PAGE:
Mtr stands for “Matt’s Traceroute” and it is generally used as replacement of traceroute command which gives you much more information about end-to-end path between two hosts by displaying the results of ICMP packets sent to each router & host on the path. Mtr command was originally written for FreeBSD, but it works fine on Linux distributions also.
$ sudo mtr google.com
#3 Using Arping Command To Trace Route In Linux
Arping is an arp packet generator which can be used to find out whether someone is attempting a smurf attack against your network or not. This tool generates custom ARP packets and sends them either to an IP address or hostname which you specify as an argument in this command line utility. “Arping” uses raw sockets which are usually used by applications like Nmap for sending custom ARP requests without being restricted by the system’s TCP stack limitations for generating custom ARP packets.
Trace Smurf attack in Windows
#1 Using Tracert Command To Trace Route In Windows
Tracert (or traceroute) command traces the route taken by packets to a network host and displays the time taken in milliseconds for each hop along the route. It helps us to identify which router or firewall is causing delay and also the actual location of source of smurf attack. Open Command Prompt (CMD) window and type following command:
$ tracert google.com
#2 Using PathPing Command To Trace Route In Windows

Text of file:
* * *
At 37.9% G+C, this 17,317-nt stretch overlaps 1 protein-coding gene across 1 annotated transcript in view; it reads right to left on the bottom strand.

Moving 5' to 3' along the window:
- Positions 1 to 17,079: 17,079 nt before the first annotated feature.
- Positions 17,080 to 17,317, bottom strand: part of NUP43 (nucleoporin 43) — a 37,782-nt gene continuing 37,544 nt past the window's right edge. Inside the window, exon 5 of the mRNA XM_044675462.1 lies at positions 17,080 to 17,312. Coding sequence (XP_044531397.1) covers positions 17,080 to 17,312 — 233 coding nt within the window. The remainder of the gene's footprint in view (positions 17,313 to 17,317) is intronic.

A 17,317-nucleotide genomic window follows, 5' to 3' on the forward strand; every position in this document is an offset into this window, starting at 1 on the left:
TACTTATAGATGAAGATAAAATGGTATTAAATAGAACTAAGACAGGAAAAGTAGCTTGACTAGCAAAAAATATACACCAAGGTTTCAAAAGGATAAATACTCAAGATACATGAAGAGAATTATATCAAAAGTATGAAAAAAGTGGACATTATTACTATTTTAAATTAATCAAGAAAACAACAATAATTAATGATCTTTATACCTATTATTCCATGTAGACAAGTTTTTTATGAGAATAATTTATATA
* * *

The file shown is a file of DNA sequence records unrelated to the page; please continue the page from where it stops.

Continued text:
PathPing combines functionality of Ping and Traceroute utilities into one Network Diagnostic Tool. Pathping sends multiple Echo Request messages to each router between your computer and destination. Each successive message reports information about the router or link that is traversed to get to the destination. This utility provides information about the best server in terms of latency and packet loss.
Pathping command displays results in three sections:
• The first section shows the route(s) taken by the Echo Request messages sent from source to destination host or default gateway, with additional details on packet loss (if any) at each hop.
• The second section shows the route(s) taken by returning Echo Reply messages. This section only appears if there are multiple routes back to your computer and it will show paths based on the percentage of packets lost for each router/link combination. Like tracert, this tool also gives you an option to identify which network device or firewall is causing delay or packet loss so you can take necessary steps for faster internet speed.
Pathping provides “smurf” and “broadcast” traces. The broadcast trace determines whether someone is sending smurfs against your network and it also tells how many hops the pings have traveled to reach their final destination.
Smurf attack is a denial of service attack that uses ICMP packets with a spoofed source IP address. The purpose of this kind of an attack is to overwhelm the victim machine with ICMP responses sent by all available machines on the internet which lead to degradation in network performance and it can also crash your machine if too many packets are being dropped. These kinds of DOS attacks have been one of the biggest threats on the internet since 1998 and you can use above mentioned tools for checking who is sending continuous pings or smurfs against your network as well as maximize the efficiency of your bandwidth through increased throughput, reduced latency and minimizing packet loss .
Following Article we learnt to trace the source of such attacks in Linux and windows so that we can prevent our network environment from being impacted by such attacks.